Ayed Morrar, an unlikely community organizer, unites Palestinians from all political factions and Israelis to save his village from destruction by Israel's Separation Barrier. Victory seems improbable until his 15-year-old daughter, Iltezam, launches a women's contingent that quickly moves to the front lines. Struggling side by side, father and daughter unleash an inspiring, yet little-known, movement in the Occupied Palestinian Territories that is still gaining ground today. In an action-filled documentary chronicling this movement from its infancy, Budrus shines a light on people who choose nonviolence to confront a threat.
Budrus was produced by Just Vision. Just Vision informs local and international audiences about under-documented Palestinian and Israeli civilian efforts to resolve the conflict nonviolently. By creating award-winning films that tell the otherwise unknown stories of these individuals and complementing them with online educational tools, we equip journalists, community leaders, educators, students and facilitators with information, access and content so they can learn from, report on, support or join Palestinian and Israeli civilians working for freedom, dignity, security and peace without arms.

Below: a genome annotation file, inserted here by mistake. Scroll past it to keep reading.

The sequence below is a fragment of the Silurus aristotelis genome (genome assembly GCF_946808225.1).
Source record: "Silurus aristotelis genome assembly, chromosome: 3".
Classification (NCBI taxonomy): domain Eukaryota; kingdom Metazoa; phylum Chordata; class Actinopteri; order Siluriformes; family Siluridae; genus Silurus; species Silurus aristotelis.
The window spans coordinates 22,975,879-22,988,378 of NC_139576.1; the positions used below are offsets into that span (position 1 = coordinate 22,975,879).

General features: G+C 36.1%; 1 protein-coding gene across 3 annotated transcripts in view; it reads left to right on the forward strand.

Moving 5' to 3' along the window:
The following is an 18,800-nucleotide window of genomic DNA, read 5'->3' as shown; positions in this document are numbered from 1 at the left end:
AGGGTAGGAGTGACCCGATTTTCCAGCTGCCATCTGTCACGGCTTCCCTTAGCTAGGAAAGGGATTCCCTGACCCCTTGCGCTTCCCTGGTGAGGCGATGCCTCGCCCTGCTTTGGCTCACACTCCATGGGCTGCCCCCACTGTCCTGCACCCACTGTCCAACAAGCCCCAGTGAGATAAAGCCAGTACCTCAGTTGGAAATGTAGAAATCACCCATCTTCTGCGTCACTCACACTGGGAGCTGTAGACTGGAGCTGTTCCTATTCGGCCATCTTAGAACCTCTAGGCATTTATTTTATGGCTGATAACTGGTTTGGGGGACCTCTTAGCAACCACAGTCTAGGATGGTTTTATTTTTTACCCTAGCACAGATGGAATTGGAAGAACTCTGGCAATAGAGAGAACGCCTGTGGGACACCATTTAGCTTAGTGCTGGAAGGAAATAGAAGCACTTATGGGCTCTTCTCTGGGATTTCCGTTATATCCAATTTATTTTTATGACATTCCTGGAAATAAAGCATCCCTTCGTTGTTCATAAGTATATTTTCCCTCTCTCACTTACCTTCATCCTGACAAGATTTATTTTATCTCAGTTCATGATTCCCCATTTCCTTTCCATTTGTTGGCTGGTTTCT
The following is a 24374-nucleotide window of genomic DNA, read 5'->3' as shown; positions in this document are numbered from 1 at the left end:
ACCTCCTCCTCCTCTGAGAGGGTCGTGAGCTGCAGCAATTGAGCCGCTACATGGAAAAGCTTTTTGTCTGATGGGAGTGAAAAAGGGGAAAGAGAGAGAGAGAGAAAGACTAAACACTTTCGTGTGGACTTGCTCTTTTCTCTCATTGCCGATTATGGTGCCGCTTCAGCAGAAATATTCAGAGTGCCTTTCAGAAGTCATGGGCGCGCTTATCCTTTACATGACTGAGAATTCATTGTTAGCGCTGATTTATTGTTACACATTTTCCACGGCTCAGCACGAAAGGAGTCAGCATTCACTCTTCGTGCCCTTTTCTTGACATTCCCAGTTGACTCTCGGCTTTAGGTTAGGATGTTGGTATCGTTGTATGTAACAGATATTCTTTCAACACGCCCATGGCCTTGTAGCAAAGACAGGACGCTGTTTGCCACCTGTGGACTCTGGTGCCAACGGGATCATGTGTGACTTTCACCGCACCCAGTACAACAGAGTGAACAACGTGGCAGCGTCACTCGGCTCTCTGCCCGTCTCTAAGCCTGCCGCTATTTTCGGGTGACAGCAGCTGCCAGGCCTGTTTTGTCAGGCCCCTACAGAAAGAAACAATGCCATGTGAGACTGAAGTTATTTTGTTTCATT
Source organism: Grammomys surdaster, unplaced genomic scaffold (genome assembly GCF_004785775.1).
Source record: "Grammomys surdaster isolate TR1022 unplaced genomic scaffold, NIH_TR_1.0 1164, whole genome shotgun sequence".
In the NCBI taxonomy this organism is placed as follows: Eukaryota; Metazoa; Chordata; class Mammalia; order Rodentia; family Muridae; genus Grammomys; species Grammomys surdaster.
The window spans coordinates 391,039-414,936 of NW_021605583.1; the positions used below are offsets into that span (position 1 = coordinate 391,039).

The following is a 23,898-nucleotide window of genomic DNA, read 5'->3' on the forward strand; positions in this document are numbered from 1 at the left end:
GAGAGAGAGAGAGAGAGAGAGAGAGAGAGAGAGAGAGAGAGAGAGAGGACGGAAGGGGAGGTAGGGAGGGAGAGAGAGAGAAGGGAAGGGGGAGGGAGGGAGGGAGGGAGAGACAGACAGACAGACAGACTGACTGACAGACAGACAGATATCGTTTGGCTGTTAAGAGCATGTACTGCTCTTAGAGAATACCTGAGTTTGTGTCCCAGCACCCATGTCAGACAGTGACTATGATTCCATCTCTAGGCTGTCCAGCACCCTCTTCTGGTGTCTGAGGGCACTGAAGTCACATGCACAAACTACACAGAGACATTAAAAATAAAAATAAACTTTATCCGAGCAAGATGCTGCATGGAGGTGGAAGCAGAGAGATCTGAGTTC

If you are interested in hosting a public screening of Budrus in your community, please contact Just Vision at email@example.com or (212) 367-4701.
"This film will single-handedly change how many people view the conflict. IT'S THAT GOOD, AND THAT IMPORTANT."
—The Boston Globe
"[BUDRUS] GIVES AN ENORMOUS AMOUNT OF HOPE...It's a story which will have an impact and can help bring [about] change."
—Her Majesty Queen Noor of Jordan
"A POIGNANT CHRONICLE...This inspiring documentary stresses peaceful resistance as the best means of conflict resolution."
—The Herald Sun
"BUDRUS CHRONICLES A SMALL VICTORY in a much larger and uncertain battle, but with so much hopelessness in the region, it's worth highlighting and, hopefully, emulating."
"A MOVING SLIVER OF HOPE that nonviolent resistance may yet blossom out of violence."
—New York Magazine
"This year's MUST SEE DOCUMENTARY"
—The New York Times